Symphony X - _The Divine Wings of Tragedy_
(Inside Out, 1997)
by: Brian Meloon (8 out of 10)
As a one-line description of this album, I'll offer: "Nevermore plays Dream Theater with touches of Malmsteen." If that hasn't scared you off yet, I'll elaborate: The general tone is standard progressive metal, with some long compositions, some standard song structures, and numerous neo-classical sections. The music is comparable in heaviness to Nevermore, with medium-fast music and melodic singing. The longer songs show some obvious Dream Theater influences, both in style and arrangements, most notably the nearly 21-minute title track. As with their previous album, _The Damnation Game_, there are a number of obvious nods to Malmsteen's (entire) career, including a vocal melody that was lifted from "Don't Let It End" (from _Marching Out_). There are even a few choral parts, which are reminiscent of Queen, yet work surprisingly well in their contexts. The production is good: slightly raw, but clear and powerful. The musicianship is good all around. The drums and bass are solid, the keyboards are mostly non-intrusive and appropriate, and the guitar work is great. There are also a lot of solos, both keyboard and guitar, often trading off in true Rising Force style. Unfortunately, while Michael Romeo is an excellent guitar player, he's only an average soloist, and many of his solos don't blend in smoothly with the rest of the song. The keyboard solos are usually impressive and appropriate, though. The vocals are excellent: The singer has a solid voice, and an excellent range, sounding at times like Dio (singing for Sabbath), and at others softer and more typical progmetal-like. Overall, this is a fine release, somewhat lacking in originality, but more than adequate in diversity and technical ability.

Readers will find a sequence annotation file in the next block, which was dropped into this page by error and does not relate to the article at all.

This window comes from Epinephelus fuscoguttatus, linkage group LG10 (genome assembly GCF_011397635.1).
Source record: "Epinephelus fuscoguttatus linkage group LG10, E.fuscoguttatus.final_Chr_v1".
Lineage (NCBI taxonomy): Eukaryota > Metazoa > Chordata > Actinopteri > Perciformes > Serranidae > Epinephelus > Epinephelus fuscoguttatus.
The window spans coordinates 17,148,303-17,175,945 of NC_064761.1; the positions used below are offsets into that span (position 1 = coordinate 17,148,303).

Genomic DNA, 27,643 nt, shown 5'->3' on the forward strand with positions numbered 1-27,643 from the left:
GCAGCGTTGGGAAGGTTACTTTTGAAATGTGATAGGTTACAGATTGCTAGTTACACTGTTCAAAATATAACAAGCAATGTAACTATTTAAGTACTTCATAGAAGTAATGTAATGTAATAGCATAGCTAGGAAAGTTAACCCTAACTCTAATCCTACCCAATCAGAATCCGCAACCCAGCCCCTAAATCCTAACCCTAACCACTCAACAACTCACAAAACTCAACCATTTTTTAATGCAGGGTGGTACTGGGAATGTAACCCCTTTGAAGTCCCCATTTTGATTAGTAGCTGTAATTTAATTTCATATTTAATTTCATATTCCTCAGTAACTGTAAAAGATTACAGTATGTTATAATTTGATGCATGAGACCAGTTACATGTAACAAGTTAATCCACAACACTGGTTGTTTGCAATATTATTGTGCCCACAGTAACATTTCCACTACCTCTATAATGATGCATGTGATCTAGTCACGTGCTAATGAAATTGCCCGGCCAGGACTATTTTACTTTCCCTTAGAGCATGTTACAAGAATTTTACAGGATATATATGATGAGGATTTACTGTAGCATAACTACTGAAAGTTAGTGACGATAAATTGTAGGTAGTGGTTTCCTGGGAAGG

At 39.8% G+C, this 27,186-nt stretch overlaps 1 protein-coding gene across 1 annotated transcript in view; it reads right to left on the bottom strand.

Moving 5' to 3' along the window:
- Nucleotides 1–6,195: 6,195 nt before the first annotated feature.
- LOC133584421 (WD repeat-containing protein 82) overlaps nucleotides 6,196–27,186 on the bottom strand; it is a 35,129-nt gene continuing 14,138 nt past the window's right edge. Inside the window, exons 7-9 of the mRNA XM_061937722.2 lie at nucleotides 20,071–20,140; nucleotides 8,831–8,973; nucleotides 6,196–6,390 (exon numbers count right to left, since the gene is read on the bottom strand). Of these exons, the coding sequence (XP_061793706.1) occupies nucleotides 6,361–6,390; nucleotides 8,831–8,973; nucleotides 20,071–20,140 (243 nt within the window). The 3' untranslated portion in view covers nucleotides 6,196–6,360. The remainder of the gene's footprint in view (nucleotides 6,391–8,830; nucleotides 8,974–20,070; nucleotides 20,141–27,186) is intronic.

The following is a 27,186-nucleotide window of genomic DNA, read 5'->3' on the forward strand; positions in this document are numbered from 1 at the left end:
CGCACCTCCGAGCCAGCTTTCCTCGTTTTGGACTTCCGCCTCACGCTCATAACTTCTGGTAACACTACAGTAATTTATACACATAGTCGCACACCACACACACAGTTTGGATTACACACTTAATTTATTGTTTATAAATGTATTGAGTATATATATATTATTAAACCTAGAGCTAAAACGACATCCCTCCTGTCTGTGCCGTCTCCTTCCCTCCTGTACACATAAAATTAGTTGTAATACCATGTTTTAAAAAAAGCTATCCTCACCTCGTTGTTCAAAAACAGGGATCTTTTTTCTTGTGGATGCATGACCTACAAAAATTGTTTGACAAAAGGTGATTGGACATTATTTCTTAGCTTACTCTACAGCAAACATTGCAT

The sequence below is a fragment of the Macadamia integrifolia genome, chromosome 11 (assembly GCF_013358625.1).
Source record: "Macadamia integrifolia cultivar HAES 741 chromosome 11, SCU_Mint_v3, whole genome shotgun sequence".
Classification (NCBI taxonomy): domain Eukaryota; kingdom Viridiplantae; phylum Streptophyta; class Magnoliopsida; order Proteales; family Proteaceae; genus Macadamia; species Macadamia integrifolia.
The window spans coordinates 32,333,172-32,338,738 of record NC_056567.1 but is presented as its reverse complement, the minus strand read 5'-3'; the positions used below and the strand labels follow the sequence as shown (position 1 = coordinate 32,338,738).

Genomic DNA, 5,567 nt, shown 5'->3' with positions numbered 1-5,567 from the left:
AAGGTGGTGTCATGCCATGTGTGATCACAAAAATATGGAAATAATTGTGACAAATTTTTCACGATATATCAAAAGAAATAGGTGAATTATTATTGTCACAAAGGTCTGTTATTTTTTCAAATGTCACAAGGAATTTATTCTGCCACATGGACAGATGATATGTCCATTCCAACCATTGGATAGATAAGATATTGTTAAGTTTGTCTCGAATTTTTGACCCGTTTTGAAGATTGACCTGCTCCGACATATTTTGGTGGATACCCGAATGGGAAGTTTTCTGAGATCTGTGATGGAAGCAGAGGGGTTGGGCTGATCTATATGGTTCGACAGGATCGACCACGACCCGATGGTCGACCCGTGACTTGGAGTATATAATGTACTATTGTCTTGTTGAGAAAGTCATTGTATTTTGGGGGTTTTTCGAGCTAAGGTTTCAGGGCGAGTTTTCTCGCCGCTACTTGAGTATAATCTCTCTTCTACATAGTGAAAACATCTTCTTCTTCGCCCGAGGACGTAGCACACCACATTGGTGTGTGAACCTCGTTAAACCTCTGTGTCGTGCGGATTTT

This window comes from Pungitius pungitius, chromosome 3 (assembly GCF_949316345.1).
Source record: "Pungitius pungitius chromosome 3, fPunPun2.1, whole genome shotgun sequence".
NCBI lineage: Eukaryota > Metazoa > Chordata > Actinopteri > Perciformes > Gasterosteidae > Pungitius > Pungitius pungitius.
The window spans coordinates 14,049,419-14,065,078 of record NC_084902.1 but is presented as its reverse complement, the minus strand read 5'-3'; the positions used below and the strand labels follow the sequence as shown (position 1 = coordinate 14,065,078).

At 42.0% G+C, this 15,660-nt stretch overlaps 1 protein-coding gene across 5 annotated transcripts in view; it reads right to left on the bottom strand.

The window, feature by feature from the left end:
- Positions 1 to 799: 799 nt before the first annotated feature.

(article published 12/8/1997)

10/25/2000 B Meloon 9 Symphony X - V
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